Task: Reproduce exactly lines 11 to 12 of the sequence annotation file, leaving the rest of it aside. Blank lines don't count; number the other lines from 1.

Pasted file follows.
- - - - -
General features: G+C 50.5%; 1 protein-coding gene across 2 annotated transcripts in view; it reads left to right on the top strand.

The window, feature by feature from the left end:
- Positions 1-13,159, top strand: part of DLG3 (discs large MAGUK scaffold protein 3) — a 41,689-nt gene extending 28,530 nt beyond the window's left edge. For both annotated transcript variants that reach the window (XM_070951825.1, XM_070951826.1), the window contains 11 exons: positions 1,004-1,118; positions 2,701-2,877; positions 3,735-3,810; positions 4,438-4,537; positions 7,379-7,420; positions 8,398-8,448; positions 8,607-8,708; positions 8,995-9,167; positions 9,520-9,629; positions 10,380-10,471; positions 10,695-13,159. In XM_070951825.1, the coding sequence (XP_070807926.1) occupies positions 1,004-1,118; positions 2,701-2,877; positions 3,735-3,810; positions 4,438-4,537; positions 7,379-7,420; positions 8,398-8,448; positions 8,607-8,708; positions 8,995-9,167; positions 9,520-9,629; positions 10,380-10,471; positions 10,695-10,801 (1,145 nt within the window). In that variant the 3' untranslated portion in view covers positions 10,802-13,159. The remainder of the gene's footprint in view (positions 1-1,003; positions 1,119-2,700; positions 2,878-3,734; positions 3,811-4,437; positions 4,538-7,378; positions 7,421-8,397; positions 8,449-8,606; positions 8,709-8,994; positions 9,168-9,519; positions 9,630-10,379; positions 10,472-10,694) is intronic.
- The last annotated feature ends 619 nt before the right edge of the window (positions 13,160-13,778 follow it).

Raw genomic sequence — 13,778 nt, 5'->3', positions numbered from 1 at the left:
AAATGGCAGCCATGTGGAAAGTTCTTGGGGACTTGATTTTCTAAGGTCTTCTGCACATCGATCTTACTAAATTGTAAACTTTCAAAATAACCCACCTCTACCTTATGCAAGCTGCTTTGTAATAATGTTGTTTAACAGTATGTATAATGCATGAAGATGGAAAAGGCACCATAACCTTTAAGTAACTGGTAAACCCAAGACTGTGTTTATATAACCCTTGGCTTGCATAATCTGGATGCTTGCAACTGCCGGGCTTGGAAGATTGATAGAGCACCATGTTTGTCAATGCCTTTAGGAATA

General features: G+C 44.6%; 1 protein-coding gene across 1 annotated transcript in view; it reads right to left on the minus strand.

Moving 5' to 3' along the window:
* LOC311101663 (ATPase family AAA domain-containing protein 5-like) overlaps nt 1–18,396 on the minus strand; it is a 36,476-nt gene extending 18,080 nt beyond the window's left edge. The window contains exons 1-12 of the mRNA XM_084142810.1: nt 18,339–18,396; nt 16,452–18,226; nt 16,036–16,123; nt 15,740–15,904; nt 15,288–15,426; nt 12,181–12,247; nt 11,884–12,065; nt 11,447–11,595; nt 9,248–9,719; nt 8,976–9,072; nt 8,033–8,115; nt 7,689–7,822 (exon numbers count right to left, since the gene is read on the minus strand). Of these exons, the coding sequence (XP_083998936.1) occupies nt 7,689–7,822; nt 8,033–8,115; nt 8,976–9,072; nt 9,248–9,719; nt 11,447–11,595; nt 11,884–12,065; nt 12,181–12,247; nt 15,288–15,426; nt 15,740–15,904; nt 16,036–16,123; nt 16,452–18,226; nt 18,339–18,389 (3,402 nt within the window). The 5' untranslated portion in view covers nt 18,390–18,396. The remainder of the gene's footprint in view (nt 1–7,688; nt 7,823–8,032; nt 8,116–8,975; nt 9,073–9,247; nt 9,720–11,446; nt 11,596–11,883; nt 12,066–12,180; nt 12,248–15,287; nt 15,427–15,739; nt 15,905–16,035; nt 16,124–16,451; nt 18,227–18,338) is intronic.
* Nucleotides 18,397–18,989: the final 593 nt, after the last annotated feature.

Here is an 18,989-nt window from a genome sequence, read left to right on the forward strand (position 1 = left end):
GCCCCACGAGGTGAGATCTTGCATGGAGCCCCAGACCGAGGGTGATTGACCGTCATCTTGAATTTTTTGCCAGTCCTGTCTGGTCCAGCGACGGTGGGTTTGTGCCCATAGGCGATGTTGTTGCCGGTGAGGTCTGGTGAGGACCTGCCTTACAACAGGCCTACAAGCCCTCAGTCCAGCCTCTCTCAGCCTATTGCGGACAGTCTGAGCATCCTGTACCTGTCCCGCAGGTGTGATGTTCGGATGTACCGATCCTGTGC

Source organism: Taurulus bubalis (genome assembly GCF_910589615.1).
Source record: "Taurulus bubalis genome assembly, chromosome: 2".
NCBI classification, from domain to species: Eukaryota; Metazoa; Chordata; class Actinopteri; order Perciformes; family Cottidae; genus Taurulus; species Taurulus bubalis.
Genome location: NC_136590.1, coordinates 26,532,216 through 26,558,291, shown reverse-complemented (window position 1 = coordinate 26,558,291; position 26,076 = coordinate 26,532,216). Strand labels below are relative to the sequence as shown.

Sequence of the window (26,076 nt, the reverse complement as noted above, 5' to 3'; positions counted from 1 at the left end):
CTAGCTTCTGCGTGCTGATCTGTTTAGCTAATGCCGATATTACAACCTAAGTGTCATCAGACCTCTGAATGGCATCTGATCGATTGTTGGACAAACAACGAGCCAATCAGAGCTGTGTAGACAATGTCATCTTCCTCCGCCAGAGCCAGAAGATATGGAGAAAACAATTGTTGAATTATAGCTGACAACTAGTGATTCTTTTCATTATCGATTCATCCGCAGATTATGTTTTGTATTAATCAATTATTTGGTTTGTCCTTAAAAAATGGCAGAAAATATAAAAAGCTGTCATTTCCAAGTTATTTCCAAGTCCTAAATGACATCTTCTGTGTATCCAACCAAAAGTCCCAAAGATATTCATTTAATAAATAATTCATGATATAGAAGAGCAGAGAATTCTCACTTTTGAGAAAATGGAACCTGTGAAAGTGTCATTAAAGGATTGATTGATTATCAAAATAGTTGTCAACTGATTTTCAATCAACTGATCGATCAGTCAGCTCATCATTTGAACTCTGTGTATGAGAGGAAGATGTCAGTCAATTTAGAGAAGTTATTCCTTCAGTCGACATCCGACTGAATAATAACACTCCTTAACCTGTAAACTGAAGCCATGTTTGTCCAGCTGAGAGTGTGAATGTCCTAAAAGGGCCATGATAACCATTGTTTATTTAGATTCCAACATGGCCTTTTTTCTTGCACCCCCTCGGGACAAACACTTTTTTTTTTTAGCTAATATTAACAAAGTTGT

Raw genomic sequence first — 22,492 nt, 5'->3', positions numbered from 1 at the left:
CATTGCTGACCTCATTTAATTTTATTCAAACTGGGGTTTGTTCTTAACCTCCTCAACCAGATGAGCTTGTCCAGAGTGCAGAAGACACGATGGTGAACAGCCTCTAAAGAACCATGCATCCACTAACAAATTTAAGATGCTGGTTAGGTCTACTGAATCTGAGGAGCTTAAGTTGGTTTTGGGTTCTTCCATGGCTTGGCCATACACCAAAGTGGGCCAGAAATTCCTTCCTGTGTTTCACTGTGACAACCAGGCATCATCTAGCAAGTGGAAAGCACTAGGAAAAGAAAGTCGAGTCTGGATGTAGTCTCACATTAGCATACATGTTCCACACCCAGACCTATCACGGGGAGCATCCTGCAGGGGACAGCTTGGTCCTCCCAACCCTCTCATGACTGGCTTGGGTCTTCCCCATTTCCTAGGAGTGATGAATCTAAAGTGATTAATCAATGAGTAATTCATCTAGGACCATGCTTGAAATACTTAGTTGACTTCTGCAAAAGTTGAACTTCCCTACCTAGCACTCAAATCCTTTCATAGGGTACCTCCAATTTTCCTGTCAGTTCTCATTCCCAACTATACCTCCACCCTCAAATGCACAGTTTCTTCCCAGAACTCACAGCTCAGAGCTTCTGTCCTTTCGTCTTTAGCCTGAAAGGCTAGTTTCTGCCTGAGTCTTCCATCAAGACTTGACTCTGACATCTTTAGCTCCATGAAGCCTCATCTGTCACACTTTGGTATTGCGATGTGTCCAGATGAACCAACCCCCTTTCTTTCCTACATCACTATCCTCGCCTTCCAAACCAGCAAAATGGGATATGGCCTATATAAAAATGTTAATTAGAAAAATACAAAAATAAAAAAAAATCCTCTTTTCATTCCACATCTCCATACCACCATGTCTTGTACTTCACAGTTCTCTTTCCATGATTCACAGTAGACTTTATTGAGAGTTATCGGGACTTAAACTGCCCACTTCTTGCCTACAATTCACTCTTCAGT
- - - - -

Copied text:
Here is an 18,989-nt window from a genome sequence, read left to right on the forward strand (position 1 = left end):
GCCCCACGAGGTGAGATCTTGCATGGAGCCCCAGACCGAGGGTGATTGACCGTCATCTTGAATTTTTTGCCAGTCCTGTCTGGTCCAGCGACGGTGGGTTTGTGCCCATAGGCGATGTTGTTGCCGGTGAGGTCTGGTGAGGACCTGCCTTACAACAGGCCTACAAGCCCTCAGTCCAGCCTCTCTCAGCCTATTGCGGACAGTCTGAGCATCCTGTACCTGTCCCGCAGGTGTGATGTTCGGATGTACCGATCCTGTGC